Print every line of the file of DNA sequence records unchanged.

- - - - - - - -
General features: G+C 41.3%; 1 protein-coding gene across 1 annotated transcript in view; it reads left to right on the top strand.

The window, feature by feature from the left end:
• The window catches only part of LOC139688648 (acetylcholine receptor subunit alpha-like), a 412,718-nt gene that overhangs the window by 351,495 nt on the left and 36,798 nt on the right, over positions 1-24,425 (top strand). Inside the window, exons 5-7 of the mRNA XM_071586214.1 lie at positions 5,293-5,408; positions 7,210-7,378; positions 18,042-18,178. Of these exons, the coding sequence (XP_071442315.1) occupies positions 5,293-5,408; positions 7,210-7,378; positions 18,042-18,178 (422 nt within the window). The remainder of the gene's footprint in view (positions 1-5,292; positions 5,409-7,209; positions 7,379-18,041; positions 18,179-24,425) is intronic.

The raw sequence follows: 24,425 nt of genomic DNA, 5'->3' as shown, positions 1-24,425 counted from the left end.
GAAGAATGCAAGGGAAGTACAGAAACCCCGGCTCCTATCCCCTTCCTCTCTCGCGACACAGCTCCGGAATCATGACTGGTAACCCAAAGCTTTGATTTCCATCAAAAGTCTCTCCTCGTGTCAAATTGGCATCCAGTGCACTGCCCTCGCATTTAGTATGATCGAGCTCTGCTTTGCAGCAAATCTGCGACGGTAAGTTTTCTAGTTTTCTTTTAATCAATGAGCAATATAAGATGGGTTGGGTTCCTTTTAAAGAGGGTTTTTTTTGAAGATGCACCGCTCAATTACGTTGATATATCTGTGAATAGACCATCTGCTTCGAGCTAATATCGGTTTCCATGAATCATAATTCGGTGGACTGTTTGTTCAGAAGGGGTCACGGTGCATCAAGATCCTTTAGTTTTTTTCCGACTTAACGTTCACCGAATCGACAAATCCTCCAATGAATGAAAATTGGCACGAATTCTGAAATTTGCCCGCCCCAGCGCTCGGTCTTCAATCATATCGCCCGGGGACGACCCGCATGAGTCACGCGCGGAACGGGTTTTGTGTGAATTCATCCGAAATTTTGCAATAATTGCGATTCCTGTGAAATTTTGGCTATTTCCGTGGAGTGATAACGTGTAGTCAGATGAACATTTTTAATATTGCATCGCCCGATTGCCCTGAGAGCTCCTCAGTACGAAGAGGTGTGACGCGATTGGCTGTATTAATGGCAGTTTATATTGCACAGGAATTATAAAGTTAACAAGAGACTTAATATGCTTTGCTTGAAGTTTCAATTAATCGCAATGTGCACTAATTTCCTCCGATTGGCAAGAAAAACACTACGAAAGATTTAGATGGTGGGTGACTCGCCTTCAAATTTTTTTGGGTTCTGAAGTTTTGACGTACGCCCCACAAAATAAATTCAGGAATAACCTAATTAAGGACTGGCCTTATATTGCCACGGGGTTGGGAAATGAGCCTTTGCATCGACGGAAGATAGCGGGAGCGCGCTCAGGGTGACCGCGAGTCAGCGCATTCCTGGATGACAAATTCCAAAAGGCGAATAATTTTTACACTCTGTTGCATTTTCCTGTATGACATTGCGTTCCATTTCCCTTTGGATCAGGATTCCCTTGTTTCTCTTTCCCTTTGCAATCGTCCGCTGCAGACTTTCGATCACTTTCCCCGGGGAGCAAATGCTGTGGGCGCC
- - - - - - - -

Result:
General features: G+C 41.3%; 1 protein-coding gene across 1 annotated transcript in view; it reads left to right on the top strand.

The window, feature by feature from the left end:
• The window catches only part of LOC139688648 (acetylcholine receptor subunit alpha-like), a 412,718-nt gene that overhangs the window by 351,495 nt on the left and 36,798 nt on the right, over positions 1-24,425 (top strand). Inside the window, exons 5-7 of the mRNA XM_071586214.1 lie at positions 5,293-5,408; positions 7,210-7,378; positions 18,042-18,178. Of these exons, the coding sequence (XP_071442315.1) occupies positions 5,293-5,408; positions 7,210-7,378; positions 18,042-18,178 (422 nt within the window). The remainder of the gene's footprint in view (positions 1-5,292; positions 5,409-7,209; positions 7,379-18,041; positions 18,179-24,425) is intronic.

The raw sequence follows: 24,425 nt of genomic DNA, 5'->3' as shown, positions 1-24,425 counted from the left end.
GAAGAATGCAAGGGAAGTACAGAAACCCCGGCTCCTATCCCCTTCCTCTCTCGCGACACAGCTCCGGAATCATGACTGGTAACCCAAAGCTTTGATTTCCATCAAAAGTCTCTCCTCGTGTCAAATTGGCATCCAGTGCACTGCCCTCGCATTTAGTATGATCGAGCTCTGCTTTGCAGCAAATCTGCGACGGTAAGTTTTCTAGTTTTCTTTTAATCAATGAGCAATATAAGATGGGTTGGGTTCCTTTTAAAGAGGGTTTTTTTTGAAGATGCACCGCTCAATTACGTTGATATATCTGTGAATAGACCATCTGCTTCGAGCTAATATCGGTTTCCATGAATCATAATTCGGTGGACTGTTTGTTCAGAAGGGGTCACGGTGCATCAAGATCCTTTAGTTTTTTTCCGACTTAACGTTCACCGAATCGACAAATCCTCCAATGAATGAAAATTGGCACGAATTCTGAAATTTGCCCGCCCCAGCGCTCGGTCTTCAATCATATCGCCCGGGGACGACCCGCATGAGTCACGCGCGGAACGGGTTTTGTGTGAATTCATCCGAAATTTTGCAATAATTGCGATTCCTGTGAAATTTTGGCTATTTCCGTGGAGTGATAACGTGTAGTCAGATGAACATTTTTAATATTGCATCGCCCGATTGCCCTGAGAGCTCCTCAGTACGAAGAGGTGTGACGCGATTGGCTGTATTAATGGCAGTTTATATTGCACAGGAATTATAAAGTTAACAAGAGACTTAATATGCTTTGCTTGAAGTTTCAATTAATCGCAATGTGCACTAATTTCCTCCGATTGGCAAGAAAAACACTACGAAAGATTTAGATGGTGGGTGACTCGCCTTCAAATTTTTTTGGGTTCTGAAGTTTTGACGTACGCCCCACAAAATAAATTCAGGAATAACCTAATTAAGGACTGGCCTTATATTGCCACGGGGTTGGGAAATGAGCCTTTGCATCGACGGAAGATAGCGGGAGCGCGCTCAGGGTGACCGCGAGTCAGCGCATTCCTGGATGACAAATTCCAAAAGGCGAATAATTTTTACACTCTGTTGCATTTTCCTGTATGACATTGCGTTCCATTTCCCTTTGGATCAGGATTCCCTTGTTTCTCTTTCCCTTTGCAATCGTCCGCTGCAGACTTTCGATCACTTTCCCCGGGGAGCAAATGCTGTGGGCGCC